Intergenerational mobility is lower in the United States than in Canada, but the border only partially distinguishes the two countries with mobility varying significantly within each. The within-country differences and similarities hint at some of the reasons why the United States has lower social mobility than many other rich countries.
This is the main theme of a study released by the National Bureau of Economic Research, based upon Canadian data my co-authors and I constructed with the cooperation of Statistics Canada. Our research offers a more accurate comparison between these two countries than any cross-country comparisons made in the literature to date: tax-based administrative data, used to define similar measures of income, and coming close to covering the total population of similarly aged young people and their parents.
We cluster more than 1,000 communities in these two countries—709 American Commuting Zones and 288 Canadian Census Divisions—into four broad regions according to their similarity across a comprehensive set of five different measures of intergenerational income mobility, all referring to the strength of the tie between parent incomes and child adult incomes.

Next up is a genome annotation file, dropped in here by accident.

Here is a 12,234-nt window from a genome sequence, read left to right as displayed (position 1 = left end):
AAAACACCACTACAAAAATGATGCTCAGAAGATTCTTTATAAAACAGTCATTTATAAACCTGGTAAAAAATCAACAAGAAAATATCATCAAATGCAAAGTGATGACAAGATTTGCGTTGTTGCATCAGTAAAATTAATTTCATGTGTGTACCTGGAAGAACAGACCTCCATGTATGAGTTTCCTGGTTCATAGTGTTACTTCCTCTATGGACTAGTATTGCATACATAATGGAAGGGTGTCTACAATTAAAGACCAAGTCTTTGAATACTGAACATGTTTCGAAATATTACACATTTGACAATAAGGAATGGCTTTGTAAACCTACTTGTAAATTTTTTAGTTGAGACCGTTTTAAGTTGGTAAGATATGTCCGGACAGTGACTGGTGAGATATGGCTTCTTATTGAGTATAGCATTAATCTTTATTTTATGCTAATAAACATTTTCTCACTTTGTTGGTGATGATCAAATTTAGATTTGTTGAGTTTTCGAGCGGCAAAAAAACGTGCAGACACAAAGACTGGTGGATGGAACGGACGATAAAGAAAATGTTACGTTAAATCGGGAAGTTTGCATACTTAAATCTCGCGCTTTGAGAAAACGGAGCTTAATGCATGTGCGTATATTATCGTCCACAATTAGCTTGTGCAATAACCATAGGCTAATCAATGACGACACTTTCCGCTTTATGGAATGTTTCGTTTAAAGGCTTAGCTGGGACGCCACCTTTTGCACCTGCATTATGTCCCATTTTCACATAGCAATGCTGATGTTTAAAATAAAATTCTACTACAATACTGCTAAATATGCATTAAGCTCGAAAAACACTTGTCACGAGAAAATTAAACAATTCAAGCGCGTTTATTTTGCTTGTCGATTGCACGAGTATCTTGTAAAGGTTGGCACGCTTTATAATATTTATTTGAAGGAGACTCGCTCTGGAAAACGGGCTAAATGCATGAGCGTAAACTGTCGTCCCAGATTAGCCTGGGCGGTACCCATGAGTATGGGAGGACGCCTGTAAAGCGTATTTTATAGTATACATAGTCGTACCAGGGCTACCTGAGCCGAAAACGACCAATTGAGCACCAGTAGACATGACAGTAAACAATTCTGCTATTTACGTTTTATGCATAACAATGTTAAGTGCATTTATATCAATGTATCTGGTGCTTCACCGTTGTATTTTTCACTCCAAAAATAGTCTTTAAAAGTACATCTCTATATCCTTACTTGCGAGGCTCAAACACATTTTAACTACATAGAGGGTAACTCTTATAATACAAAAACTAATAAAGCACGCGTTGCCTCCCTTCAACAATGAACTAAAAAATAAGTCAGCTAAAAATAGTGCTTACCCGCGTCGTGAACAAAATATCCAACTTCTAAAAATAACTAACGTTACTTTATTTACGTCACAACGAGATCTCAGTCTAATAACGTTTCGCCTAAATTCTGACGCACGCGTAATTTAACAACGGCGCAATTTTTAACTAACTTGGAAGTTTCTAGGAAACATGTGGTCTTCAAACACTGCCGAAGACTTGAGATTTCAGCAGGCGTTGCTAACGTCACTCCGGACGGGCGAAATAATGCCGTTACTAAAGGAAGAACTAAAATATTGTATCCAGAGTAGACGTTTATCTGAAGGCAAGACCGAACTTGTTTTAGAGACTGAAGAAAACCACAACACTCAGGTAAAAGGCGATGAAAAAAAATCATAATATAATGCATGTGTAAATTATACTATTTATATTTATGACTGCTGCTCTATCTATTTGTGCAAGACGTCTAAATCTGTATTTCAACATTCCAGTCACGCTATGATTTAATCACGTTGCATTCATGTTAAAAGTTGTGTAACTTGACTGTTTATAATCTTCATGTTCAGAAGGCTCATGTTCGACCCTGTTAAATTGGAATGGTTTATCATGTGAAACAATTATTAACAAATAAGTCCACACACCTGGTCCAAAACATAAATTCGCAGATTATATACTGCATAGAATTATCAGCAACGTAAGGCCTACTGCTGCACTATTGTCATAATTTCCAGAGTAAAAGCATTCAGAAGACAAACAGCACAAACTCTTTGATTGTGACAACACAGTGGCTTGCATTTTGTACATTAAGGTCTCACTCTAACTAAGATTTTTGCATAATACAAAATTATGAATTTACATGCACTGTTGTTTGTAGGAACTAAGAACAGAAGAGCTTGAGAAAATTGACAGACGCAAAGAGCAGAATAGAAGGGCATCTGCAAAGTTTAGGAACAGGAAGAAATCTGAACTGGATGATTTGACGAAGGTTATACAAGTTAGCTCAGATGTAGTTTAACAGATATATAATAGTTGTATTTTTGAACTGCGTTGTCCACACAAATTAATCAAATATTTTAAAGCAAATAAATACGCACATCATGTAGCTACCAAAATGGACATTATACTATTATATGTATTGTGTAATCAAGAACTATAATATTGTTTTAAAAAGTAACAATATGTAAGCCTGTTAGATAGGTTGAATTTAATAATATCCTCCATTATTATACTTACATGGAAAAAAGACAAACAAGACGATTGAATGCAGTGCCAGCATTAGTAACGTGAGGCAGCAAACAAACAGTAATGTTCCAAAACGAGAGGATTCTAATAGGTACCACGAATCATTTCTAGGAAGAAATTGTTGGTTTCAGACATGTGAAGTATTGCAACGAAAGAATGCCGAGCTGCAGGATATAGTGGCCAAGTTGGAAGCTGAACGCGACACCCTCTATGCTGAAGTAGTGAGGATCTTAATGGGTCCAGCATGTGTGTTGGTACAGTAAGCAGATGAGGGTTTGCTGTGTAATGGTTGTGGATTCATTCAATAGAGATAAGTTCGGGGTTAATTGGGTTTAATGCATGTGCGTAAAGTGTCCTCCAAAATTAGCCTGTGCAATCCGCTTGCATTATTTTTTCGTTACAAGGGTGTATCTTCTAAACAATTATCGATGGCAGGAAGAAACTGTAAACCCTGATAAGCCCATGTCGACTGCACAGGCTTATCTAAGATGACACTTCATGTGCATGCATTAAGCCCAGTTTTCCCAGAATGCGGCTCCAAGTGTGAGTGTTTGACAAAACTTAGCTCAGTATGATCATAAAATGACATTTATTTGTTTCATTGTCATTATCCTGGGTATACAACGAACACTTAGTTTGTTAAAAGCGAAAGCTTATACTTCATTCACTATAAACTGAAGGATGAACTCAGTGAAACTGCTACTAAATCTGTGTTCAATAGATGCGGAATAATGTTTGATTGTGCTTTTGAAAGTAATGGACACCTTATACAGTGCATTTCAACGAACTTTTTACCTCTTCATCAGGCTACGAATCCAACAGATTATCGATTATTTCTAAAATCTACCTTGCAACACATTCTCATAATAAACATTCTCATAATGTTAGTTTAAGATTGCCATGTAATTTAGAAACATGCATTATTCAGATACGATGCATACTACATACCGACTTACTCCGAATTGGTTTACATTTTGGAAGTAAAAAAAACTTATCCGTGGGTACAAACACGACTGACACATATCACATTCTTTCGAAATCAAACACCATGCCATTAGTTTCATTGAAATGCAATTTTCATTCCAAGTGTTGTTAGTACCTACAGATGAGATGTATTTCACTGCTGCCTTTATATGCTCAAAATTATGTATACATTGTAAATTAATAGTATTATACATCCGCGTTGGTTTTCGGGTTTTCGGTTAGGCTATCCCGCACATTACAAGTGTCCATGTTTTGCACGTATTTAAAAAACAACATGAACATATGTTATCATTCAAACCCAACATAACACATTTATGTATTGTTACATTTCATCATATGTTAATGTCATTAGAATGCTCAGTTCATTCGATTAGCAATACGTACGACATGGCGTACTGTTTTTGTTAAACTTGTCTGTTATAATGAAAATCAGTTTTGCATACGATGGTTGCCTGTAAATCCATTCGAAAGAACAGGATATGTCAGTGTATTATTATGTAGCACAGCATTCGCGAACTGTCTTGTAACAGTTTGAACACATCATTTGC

Public opinion polls suggest that Canadians and Americans share basic attitudes toward inequality and opportunity, and toward the underlying drivers of upward mobility. If there is such a thing as the “Canadian Dream,” it would look very much like what Americans say is the “American Dream.”
The Pew Charitable Trusts conducted a number of public opinion polls asking Americans what meaning they attach to the phrase “The American Dream,” and these have been adapted and conducted in Canada with remarkably similar responses.
In these polls respondents were asked to indicate the degree to which they agreed with a series of possible definitions of the American Dream. Sixty percent of American respondents ranked “being able to succeed regardless of family background” eight or higher on a ten point scale, while 59 percent of Canadians did so. The percentage indicating that the statement “Your children being financially better off financially than you” represents the American Dream was 64 percent in the United States, and 57 percent in Canada.